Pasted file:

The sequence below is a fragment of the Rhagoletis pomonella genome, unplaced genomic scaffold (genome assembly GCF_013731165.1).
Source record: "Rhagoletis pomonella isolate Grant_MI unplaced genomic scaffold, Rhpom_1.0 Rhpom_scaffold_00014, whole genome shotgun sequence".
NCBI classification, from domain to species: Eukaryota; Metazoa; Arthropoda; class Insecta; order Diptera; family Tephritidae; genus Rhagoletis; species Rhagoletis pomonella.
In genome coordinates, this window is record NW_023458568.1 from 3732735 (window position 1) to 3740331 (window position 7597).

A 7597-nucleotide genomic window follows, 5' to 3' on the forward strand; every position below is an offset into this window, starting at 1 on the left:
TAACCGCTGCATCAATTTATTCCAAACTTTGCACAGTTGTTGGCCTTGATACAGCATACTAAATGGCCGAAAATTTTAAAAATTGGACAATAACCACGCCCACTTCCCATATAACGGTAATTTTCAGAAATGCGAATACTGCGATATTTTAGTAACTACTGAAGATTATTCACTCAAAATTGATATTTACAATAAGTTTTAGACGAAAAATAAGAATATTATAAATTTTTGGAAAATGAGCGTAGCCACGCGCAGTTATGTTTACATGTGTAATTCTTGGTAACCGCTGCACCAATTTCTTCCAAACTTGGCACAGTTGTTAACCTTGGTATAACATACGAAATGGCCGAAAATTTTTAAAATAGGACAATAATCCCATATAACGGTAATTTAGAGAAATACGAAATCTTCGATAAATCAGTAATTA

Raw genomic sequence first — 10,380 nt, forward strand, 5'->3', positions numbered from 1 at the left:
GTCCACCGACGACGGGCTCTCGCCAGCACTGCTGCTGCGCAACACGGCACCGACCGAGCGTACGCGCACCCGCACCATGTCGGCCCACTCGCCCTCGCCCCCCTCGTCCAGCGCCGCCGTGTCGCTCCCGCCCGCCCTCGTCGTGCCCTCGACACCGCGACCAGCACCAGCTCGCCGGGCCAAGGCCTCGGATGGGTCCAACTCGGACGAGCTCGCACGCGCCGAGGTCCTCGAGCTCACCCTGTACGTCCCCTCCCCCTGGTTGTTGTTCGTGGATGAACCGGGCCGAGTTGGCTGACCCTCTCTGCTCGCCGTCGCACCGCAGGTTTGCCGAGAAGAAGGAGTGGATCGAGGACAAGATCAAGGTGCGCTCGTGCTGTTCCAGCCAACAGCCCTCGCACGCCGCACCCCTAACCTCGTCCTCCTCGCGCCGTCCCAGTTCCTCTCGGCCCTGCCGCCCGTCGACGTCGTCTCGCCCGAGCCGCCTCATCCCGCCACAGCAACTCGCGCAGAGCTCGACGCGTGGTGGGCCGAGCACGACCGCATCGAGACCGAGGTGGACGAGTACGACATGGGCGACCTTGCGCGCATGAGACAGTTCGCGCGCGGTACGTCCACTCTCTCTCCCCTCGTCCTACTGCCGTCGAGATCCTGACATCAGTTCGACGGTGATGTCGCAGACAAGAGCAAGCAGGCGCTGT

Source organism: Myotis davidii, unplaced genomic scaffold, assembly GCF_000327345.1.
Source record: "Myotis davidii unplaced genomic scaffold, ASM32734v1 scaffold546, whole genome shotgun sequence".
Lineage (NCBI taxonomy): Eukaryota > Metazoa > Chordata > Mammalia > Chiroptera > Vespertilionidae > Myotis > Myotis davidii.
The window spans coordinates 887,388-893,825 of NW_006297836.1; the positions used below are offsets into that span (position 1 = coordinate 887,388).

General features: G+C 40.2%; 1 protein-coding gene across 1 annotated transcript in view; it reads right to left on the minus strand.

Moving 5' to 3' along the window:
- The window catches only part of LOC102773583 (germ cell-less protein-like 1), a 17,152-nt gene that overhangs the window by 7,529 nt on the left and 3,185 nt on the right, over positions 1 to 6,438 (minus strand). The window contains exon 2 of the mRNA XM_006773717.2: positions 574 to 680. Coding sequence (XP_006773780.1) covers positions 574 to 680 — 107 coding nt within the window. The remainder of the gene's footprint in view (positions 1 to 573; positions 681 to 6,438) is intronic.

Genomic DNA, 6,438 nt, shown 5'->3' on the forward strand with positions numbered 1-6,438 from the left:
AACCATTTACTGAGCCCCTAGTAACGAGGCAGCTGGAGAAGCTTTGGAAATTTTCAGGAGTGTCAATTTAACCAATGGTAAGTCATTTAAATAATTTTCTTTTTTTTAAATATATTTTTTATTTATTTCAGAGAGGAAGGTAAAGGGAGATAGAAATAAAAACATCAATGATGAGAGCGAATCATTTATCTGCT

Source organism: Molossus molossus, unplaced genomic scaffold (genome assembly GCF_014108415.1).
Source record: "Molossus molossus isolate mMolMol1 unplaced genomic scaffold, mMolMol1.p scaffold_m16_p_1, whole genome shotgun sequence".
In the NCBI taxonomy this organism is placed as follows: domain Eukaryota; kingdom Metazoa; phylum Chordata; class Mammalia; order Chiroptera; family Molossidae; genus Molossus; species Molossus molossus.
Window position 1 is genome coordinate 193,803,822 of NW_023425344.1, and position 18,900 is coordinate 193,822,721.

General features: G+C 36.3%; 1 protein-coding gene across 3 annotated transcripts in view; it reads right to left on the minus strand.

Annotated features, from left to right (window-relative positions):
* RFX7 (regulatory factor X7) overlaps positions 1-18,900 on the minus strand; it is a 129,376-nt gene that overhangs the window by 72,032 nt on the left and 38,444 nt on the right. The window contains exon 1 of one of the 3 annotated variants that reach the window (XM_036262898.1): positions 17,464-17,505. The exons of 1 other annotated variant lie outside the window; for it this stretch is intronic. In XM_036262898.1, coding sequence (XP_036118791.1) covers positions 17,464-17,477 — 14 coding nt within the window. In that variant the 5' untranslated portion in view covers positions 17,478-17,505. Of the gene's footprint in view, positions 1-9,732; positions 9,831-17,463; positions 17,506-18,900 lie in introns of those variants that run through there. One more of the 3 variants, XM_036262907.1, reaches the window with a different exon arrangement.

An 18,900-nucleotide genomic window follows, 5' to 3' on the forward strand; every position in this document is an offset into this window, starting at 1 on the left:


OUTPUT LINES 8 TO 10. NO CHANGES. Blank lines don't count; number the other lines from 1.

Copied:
GTCCACCGACGACGGGCTCTCGCCAGCACTGCTGCTGCGCAACACGGCACCGACCGAGCGTACGCGCACCCGCACCATGTCGGCCCACTCGCCCTCGCCCCCCTCGTCCAGCGCCGCCGTGTCGCTCCCGCCCGCCCTCGTCGTGCCCTCGACACCGCGACCAGCACCAGCTCGCCGGGCCAAGGCCTCGGATGGGTCCAACTCGGACGAGCTCGCACGCGCCGAGGTCCTCGAGCTCACCCTGTACGTCCCCTCCCCCTGGTTGTTGTTCGTGGATGAACCGGGCCGAGTTGGCTGACCCTCTCTGCTCGCCGTCGCACCGCAGGTTTGCCGAGAAGAAGGAGTGGATCGAGGACAAGATCAAGGTGCGCTCGTGCTGTTCCAGCCAACAGCCCTCGCACGCCGCACCCCTAACCTCGTCCTCCTCGCGCCGTCCCAGTTCCTCTCGGCCCTGCCGCCCGTCGACGTCGTCTCGCCCGAGCCGCCTCATCCCGCCACAGCAACTCGCGCAGAGCTCGACGCGTGGTGGGCCGAGCACGACCGCATCGAGACCGAGGTGGACGAGTACGACATGGGCGACCTTGCGCGCATGAGACAGTTCGCGCGCGGTACGTCCACTCTCTCTCCCCTCGTCCTACTGCCGTCGAGATCCTGACATCAGTTCGACGGTGATGTCGCAGACAAGAGCAAGCAGGCGCTGT

Source organism: Myotis davidii, unplaced genomic scaffold, assembly GCF_000327345.1.
Source record: "Myotis davidii unplaced genomic scaffold, ASM32734v1 scaffold546, whole genome shotgun sequence".